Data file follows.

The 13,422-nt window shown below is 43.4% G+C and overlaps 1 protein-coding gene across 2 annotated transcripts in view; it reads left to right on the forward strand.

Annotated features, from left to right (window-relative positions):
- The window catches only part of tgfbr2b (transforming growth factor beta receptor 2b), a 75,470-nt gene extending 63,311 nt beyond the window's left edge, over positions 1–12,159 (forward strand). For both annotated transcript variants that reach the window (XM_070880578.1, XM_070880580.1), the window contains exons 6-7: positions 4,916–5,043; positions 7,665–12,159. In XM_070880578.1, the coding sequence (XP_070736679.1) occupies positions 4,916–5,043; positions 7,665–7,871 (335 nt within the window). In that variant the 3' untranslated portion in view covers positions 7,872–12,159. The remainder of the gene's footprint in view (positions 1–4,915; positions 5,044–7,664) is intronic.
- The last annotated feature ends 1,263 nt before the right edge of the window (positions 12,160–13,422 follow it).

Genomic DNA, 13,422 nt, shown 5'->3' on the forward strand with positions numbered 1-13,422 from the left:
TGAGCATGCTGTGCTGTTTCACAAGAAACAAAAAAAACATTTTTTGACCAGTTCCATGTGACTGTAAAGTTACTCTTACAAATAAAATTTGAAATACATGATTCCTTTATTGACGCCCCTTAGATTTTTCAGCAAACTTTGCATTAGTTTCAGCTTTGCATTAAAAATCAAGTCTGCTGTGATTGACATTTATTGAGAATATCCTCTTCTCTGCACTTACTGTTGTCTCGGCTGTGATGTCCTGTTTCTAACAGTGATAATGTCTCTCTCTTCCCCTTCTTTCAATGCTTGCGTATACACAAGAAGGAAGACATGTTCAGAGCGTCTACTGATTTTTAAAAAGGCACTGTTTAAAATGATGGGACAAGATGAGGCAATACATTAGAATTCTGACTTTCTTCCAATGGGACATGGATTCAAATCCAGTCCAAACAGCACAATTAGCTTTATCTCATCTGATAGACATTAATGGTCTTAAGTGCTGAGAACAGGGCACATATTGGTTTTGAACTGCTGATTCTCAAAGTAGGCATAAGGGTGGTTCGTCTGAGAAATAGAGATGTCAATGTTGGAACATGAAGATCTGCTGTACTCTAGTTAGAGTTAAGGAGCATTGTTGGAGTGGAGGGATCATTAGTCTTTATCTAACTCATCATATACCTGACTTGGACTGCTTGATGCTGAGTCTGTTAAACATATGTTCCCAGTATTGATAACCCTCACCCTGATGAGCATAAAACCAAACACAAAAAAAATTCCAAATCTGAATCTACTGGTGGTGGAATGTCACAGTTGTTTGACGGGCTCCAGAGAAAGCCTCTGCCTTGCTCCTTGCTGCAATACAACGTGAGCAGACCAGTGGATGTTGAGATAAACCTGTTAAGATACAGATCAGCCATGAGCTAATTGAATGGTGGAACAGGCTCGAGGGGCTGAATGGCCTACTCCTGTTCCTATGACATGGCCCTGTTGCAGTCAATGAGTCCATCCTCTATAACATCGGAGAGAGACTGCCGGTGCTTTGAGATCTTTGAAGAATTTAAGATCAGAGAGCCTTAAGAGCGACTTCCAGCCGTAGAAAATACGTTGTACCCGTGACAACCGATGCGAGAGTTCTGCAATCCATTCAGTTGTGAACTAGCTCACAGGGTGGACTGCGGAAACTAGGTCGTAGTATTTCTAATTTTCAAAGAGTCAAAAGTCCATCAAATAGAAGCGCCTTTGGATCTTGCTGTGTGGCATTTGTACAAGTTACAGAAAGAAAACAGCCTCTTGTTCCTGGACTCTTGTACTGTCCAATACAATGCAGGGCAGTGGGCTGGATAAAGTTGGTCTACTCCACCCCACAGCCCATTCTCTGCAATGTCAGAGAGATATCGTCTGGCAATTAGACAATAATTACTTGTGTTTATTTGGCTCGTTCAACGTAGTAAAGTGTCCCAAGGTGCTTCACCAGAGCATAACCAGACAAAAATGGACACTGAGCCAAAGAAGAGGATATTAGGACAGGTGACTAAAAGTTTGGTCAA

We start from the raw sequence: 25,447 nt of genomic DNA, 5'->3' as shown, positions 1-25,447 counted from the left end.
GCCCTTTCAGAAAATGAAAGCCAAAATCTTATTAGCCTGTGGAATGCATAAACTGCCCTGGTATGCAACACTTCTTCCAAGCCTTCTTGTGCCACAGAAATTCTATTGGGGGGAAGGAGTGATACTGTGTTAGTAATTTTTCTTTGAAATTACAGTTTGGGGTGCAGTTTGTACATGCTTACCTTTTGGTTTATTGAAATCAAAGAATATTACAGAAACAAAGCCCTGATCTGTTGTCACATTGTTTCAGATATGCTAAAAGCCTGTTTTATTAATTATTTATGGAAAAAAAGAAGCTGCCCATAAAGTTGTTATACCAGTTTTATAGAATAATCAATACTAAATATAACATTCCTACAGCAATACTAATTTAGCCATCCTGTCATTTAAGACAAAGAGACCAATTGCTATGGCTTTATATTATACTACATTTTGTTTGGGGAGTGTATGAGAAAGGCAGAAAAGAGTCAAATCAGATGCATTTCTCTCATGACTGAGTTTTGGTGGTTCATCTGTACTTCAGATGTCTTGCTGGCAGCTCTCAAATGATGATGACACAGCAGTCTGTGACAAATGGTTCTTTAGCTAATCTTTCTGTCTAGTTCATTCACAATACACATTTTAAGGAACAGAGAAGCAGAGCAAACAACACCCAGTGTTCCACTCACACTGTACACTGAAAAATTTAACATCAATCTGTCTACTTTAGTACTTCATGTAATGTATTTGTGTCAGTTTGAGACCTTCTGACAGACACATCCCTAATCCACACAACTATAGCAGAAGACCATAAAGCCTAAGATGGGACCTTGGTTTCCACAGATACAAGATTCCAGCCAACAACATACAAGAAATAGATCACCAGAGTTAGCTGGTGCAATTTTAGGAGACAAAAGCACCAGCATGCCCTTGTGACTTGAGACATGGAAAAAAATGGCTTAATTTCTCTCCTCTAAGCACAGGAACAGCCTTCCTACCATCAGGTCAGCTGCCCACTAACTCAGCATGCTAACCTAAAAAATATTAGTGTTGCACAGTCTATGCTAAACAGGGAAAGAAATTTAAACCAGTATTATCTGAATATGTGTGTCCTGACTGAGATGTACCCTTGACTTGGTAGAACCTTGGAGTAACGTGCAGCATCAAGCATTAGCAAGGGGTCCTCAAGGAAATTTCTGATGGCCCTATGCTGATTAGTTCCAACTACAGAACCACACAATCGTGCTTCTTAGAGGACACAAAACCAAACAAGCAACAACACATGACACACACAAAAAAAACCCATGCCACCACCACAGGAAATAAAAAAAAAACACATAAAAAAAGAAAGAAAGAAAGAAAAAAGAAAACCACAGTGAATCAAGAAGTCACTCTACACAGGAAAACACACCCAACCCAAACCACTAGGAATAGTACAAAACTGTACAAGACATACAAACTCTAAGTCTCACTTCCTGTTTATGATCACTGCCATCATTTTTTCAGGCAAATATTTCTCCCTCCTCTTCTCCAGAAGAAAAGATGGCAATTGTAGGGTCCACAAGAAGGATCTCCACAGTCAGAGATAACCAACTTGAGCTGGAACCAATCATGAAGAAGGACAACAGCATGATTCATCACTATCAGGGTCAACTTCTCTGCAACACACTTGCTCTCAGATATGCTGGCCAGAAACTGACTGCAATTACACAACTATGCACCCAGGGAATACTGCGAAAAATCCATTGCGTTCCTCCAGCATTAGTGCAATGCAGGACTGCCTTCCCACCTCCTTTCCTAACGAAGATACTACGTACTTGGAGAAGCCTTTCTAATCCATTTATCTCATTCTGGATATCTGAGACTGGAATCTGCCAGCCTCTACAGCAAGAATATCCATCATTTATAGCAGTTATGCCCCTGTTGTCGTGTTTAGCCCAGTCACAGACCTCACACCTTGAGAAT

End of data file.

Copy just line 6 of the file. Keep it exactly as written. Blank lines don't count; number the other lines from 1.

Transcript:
TGAGCATGCTGTGCTGTTTCACAAGAAACAAAAAAAACATTTTTTGACCAGTTCCATGTGACTGTAAAGTTACTCTTACAAATAAAATTTGAAATACATGATTCCTTTATTGACGCCCCTTAGATTTTTCAGCAAACTTTGCATTAGTTTCAGCTTTGCATTAAAAATCAAGTCTGCTGTGATTGACATTTATTGAGAATATCCTCTTCTCTGCACTTACTGTTGTCTCGGCTGTGATGTCCTGTTTCTAACAGTGATAATGTCTCTCTCTTCCCCTTCTTTCAATGCTTGCGTATACACAAGAAGGAAGACATGTTCAGAGCGTCTACTGATTTTTAAAAAGGCACTGTTTAAAATGATGGGACAAGATGAGGCAATACATTAGAATTCTGACTTTCTTCCAATGGGACATGGATTCAAATCCAGTCCAAACAGCACAATTAGCTTTATCTCATCTGATAGACATTAATGGTCTTAAGTGCTGAGAACAGGGCACATATTGGTTTTGAACTGCTGATTCTCAAAGTAGGCATAAGGGTGGTTCGTCTGAGAAATAGAGATGTCAATGTTGGAACATGAAGATCTGCTGTACTCTAGTTAGAGTTAAGGAGCATTGTTGGAGTGGAGGGATCATTAGTCTTTATCTAACTCATCATATACCTGACTTGGACTGCTTGATGCTGAGTCTGTTAAACATATGTTCCCAGTATTGATAACCCTCACCCTGATGAGCATAAAACCAAACACAAAAAAAATTCCAAATCTGAATCTACTGGTGGTGGAATGTCACAGTTGTTTGACGGGCTCCAGAGAAAGCCTCTGCCTTGCTCCTTGCTGCAATACAACGTGAGCAGACCAGTGGATGTTGAGATAAACCTGTTAAGATACAGATCAGCCATGAGCTAATTGAATGGTGGAACAGGCTCGAGGGGCTGAATGGCCTACTCCTGTTCCTATGACATGGCCCTGTTGCAGTCAATGAGTCCATCCTCTATAACATCGGAGAGAGACTGCCGGTGCTTTGAGATCTTTGAAGAATTTAAGATCAGAGAGCCTTAAGAGCGACTTCCAGCCGTAGAAAATACGTTGTACCCGTGACAACCGATGCGAGAGTTCTGCAATCCATTCAGTTGTGAACTAGCTCACAGGGTGGACTGCGGAAACTAGGTCGTAGTATTTCTAATTTTCAAAGAGTCAAAAGTCCATCAAATAGAAGCGCCTTTGGATCTTGCTGTGTGGCATTTGTACAAGTTACAGAAAGAAAACAGCCTCTTGTTCCTGGACTCTTGTACTGTCCAATACAATGCAGGGCAGTGGGCTGGATAAAGTTGGTCTACTCCACCCCACAGCCCATTCTCTGCAATGTCAGAGAGATATCGTCTGGCAATTAGACAATAATTACTTGTGTTTATTTGGCTCGTTCAACGTAGTAAAGTGTCCCAAGGTGCTTCACCAGAGCATAACCAGACAAAAATGGACACTGAGCCAAAGAAGAGGATATTAGGACAGGTGACTAAAAGTTTGGTCAA